Even the colourful "Penticton Soccer Club" sign over the clubhouse front door was a Charlie Goeckel production -- created and painted at Modern Millwork. And inside, you would have found "Karl's Gasthaus," a little corner of the clubhouse that Charlie/Karl turned into a bar with a walk-in cooler and beverage service during special functions.
And there were a lot of special functions, says Tom -- stuff like soccer clinics, weddings, birthdays and even celebrations of lives. Charlie's own celebration of life was held there on Aug. 6, 2022, almost three years after that of his beloved wife Johanna.
And now, the Penticton Soccer Club looks ahead, wondering what the replacement will look like.
"It's too bad it had to come down," said Pat Conway. "It was solid. It was a block building. But it was a mess. The mold and the mildew. The rats had taken it over.
"But all good things come to an end and now we'll go to the next chapter and see how it works out."
Conway ideally wants to see four individual change rooms, at least a couple of "nice" washrooms, "some type of indoor concession," and meeting rooms.
He also wants a second floor and a viewing deck, just like the first clubhouse.
"The old building was built facing east because of the one field that was here at the time," said Conway. "Now we want to see it twisted a bit to look out over all the fields."
Manuel Borba, who played for the senior club for years under coach and manager Charlie Goeckel and has since made a name for himself as the head coach of youth soccer, has grander hopes.
"We have a couple of ideas," he said. "The first is to build a grandstand here and make this our feature stadium. Because right now there's a semi-pro league in BC (League1 BC) and a pro league in Canada (Canadian Premier League). So if we were to ever get a team here, the number one thing we'd need is a stadium.
"And on this side of the stadium we'd have some rental space downstairs, have our clubhouse and maybe even some dorms up top to rent to the college. This would probably cost four or five million. I don’t know if the city has the appetite for it."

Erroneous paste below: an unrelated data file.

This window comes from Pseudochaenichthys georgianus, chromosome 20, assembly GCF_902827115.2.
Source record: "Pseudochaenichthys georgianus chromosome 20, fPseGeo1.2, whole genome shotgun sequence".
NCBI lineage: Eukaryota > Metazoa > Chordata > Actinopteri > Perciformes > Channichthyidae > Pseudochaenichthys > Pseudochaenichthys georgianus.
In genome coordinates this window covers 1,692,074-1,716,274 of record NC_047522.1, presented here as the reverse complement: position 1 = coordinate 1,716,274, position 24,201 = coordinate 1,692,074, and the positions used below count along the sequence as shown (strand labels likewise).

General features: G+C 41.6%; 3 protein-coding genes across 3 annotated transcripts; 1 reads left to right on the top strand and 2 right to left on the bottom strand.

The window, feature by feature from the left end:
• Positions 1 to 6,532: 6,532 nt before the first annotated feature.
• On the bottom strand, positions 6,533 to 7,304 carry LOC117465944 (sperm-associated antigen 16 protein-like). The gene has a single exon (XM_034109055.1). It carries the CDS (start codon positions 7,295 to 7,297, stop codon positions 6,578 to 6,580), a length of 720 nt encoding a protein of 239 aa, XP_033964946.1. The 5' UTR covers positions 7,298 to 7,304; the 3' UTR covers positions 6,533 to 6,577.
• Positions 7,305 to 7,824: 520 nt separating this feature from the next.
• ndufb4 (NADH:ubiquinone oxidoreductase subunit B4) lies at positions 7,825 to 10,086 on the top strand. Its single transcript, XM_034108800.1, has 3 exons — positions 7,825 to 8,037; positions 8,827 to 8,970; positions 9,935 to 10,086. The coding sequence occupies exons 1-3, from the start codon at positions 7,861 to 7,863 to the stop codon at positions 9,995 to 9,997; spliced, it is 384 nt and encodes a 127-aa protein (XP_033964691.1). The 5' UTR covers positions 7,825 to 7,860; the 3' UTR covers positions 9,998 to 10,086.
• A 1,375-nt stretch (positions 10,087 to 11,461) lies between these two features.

The second, more realistic option, said Borba, is to "rebuild the same footprint."
"But two change rooms aren’t enough anymore," he cautioned. "When the clubhouse was built, we had three ladies teams and maybe 600 kids playing soccer. Now we have 1650 kids in Penticton and we have four or five games at the same time.
"So we need at last four change rooms. The whole thing needs to be redesigned for where soccer is going in Penticton."
According to Borba, current Club members have a "responsibility" to those who came before.
"Charlie and a lot of the old-timers built it and donated it to the city," he said. "So it’s our responsibility now to get it back up at least to where it was and respect what Charlie did for the community."
Anthony Haddad of the City knows a King's Park clubhouse is a big deal, but cautions that the replacement process is complex and just beginning.
"Our agreement to use that building was with the adult club, but both soccer organizations (the "adult" Penticton Soccer Club and the "junior" Pinnacles Football Club) and other organizations and the community will be involved in the planning and design of the space," he said.
"There are questions that need to be answered. Do they need that type of space going forward? Do they need a different type of space now? Are there bigger visions? Is the sport growing? Are there other sports that could be part of those multi-use facilities?
"We also have events that use the park. The Scottish Festival, for example. We'll be looking at what infrastructure they need as well."
As for Tom Goeckel, he believes there's a bright future for King's Park and for Penticton soccer. He just wants folks to know what came before.
"My dad certainly wasn't alone," he said. "He had a lot of friends in right places and he had a lot of help from a lot of good people in and out of the club. There was a lot of community assistance.
"But my dad's name needs to be remembered. He really was the man."